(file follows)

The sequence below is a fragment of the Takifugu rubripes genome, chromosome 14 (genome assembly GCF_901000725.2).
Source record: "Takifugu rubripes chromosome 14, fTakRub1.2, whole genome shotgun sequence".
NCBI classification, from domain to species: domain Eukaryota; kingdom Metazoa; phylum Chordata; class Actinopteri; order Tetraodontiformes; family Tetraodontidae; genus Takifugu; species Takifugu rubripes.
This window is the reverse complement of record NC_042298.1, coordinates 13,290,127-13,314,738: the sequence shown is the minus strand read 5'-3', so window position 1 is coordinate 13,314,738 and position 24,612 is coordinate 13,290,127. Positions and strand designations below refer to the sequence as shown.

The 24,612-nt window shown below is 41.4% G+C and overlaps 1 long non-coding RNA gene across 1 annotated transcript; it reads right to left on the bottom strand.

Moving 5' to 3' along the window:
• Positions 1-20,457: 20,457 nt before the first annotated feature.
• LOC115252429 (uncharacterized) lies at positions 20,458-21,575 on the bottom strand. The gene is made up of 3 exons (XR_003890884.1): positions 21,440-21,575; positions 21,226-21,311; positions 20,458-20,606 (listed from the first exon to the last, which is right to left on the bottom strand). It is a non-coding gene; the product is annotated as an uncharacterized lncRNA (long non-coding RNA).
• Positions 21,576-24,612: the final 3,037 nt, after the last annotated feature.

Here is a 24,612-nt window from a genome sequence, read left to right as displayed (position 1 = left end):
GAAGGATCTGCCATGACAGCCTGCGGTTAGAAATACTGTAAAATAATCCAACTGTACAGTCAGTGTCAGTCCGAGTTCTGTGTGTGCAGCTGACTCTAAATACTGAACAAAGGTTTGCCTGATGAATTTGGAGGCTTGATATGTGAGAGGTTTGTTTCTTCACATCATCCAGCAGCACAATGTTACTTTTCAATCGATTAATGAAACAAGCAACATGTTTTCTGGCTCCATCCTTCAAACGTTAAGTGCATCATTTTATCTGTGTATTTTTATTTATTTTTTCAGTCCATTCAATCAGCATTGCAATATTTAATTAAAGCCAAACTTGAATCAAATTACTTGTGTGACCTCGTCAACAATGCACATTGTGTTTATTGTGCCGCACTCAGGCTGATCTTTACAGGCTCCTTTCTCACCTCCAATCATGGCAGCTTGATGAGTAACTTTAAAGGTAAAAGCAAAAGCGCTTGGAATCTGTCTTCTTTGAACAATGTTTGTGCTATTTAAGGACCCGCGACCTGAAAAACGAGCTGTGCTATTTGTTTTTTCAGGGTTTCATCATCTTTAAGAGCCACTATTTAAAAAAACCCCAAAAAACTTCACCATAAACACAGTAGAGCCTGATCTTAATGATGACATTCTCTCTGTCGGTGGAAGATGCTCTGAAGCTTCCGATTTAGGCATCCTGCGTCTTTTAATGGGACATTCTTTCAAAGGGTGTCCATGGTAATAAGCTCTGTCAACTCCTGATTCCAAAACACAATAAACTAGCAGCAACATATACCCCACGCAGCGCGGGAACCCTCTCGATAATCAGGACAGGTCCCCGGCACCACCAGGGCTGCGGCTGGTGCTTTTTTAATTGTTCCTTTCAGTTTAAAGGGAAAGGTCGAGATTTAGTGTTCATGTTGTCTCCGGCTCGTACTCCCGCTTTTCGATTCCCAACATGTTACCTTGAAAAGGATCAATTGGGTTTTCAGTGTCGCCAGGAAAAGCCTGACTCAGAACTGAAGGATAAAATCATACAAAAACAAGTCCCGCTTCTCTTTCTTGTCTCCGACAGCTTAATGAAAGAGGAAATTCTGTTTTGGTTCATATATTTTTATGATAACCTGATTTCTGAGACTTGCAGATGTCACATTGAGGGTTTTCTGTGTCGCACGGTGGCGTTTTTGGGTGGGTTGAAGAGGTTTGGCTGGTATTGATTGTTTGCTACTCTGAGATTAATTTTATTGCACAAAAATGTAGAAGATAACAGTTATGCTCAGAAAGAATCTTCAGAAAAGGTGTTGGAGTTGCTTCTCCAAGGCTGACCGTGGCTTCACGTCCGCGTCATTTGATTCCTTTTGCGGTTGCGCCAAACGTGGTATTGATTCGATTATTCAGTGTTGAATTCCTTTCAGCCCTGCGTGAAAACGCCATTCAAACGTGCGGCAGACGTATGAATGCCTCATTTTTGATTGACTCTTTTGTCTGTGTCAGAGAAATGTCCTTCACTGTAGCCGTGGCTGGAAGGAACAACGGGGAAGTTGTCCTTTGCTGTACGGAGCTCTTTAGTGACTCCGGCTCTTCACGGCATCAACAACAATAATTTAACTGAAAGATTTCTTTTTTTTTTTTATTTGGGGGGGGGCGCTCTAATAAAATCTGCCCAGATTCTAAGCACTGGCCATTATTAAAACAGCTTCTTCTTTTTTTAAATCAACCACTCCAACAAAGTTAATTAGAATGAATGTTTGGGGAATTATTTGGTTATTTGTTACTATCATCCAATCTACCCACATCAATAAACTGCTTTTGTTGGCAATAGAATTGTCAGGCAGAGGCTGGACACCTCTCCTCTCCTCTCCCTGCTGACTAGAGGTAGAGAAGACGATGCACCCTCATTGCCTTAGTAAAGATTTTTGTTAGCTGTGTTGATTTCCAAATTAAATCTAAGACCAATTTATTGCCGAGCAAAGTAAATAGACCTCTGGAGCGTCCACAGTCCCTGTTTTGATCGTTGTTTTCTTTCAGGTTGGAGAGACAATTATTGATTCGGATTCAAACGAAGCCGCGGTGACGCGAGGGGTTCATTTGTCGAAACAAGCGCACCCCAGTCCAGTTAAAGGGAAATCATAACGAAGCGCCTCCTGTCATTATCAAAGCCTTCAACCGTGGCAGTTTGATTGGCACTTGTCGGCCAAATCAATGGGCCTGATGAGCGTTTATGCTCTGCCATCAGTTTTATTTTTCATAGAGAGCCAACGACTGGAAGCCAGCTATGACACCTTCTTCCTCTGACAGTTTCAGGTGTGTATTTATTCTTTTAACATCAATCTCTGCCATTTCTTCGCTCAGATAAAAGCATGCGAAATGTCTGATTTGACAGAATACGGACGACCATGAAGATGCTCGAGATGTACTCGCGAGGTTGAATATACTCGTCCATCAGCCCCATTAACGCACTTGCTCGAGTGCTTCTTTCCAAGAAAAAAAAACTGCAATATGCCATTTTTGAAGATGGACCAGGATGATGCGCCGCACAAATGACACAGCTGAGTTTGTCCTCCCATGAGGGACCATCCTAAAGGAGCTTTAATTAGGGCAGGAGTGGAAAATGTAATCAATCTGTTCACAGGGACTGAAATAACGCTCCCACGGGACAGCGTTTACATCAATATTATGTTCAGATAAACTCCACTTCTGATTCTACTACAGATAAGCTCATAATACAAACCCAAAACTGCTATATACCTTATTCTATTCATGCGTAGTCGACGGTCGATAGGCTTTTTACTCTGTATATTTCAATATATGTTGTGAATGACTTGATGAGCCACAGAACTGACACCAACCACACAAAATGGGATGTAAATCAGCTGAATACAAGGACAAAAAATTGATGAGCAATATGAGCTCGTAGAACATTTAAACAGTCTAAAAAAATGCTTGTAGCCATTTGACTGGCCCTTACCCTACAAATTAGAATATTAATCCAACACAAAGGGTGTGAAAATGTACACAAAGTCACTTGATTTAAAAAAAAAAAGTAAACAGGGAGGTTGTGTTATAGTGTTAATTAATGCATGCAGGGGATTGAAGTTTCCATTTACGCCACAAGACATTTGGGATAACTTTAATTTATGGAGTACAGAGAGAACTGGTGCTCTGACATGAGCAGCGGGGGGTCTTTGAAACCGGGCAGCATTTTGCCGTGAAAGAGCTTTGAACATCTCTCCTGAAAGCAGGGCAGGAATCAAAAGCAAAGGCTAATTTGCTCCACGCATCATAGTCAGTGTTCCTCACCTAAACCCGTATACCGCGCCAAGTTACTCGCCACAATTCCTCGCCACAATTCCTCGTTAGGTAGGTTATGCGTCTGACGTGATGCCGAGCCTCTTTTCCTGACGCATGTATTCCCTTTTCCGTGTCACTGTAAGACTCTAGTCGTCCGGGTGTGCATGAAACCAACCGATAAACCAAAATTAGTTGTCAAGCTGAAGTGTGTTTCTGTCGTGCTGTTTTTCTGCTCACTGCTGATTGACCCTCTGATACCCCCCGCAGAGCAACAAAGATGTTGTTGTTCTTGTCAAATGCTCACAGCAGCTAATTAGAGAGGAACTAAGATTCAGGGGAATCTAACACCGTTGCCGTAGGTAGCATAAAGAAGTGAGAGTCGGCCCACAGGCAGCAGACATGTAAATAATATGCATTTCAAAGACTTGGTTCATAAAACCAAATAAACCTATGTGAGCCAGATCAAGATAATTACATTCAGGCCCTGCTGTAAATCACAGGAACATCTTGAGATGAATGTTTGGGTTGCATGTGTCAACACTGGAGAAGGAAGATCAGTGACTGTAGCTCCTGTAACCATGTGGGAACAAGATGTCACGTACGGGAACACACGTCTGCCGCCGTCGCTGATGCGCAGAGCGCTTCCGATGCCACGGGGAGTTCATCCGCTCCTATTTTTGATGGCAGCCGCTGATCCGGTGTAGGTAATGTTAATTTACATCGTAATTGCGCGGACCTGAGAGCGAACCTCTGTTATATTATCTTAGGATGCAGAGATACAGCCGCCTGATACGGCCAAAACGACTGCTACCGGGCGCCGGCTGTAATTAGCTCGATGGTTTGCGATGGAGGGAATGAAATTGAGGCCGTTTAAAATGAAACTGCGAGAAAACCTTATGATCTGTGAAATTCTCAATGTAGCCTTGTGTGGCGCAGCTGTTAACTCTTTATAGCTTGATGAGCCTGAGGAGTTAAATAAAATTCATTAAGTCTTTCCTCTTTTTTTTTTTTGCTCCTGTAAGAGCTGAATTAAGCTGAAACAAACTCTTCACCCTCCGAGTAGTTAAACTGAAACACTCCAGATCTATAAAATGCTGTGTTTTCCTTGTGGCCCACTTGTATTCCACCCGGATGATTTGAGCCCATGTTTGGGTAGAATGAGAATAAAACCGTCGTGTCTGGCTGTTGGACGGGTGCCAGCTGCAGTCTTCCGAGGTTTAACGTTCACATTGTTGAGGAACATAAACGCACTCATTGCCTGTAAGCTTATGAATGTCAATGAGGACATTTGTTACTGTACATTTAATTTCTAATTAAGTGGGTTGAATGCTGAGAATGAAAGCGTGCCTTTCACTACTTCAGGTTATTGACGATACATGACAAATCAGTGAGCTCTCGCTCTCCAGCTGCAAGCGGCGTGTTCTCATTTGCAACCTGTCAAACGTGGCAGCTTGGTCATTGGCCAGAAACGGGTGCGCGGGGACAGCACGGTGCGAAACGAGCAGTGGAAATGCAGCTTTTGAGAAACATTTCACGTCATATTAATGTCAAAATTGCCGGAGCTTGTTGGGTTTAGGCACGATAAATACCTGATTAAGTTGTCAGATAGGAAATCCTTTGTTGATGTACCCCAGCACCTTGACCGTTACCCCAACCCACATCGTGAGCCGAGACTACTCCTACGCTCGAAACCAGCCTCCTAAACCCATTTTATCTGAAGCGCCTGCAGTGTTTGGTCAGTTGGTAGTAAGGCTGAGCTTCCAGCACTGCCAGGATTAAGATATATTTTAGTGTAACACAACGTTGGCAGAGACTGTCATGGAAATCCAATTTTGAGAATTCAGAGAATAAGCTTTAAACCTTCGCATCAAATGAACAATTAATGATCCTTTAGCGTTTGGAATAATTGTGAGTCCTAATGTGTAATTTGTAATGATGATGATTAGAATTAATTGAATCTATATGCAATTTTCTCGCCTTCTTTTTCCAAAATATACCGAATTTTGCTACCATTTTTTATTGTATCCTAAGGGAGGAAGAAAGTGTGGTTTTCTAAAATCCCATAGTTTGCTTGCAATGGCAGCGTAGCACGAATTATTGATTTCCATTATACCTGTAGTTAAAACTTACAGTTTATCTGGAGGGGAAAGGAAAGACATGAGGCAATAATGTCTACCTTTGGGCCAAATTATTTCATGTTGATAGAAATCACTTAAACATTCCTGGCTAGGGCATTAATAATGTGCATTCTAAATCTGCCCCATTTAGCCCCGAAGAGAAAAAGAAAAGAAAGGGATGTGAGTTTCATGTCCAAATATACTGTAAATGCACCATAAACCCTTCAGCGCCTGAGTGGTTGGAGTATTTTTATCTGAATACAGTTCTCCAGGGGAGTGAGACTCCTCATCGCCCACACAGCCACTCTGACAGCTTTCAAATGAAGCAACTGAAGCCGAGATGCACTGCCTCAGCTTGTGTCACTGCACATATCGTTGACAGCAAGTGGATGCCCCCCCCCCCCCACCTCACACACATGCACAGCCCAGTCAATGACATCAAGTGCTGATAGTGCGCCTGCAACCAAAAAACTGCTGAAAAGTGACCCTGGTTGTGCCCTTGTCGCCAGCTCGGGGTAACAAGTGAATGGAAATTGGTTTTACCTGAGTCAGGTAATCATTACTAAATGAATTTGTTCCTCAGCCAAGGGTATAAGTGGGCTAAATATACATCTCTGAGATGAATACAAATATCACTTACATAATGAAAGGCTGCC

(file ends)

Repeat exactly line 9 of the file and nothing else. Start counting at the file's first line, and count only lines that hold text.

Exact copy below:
• Positions 21,576-24,612: the final 3,037 nt, after the last annotated feature.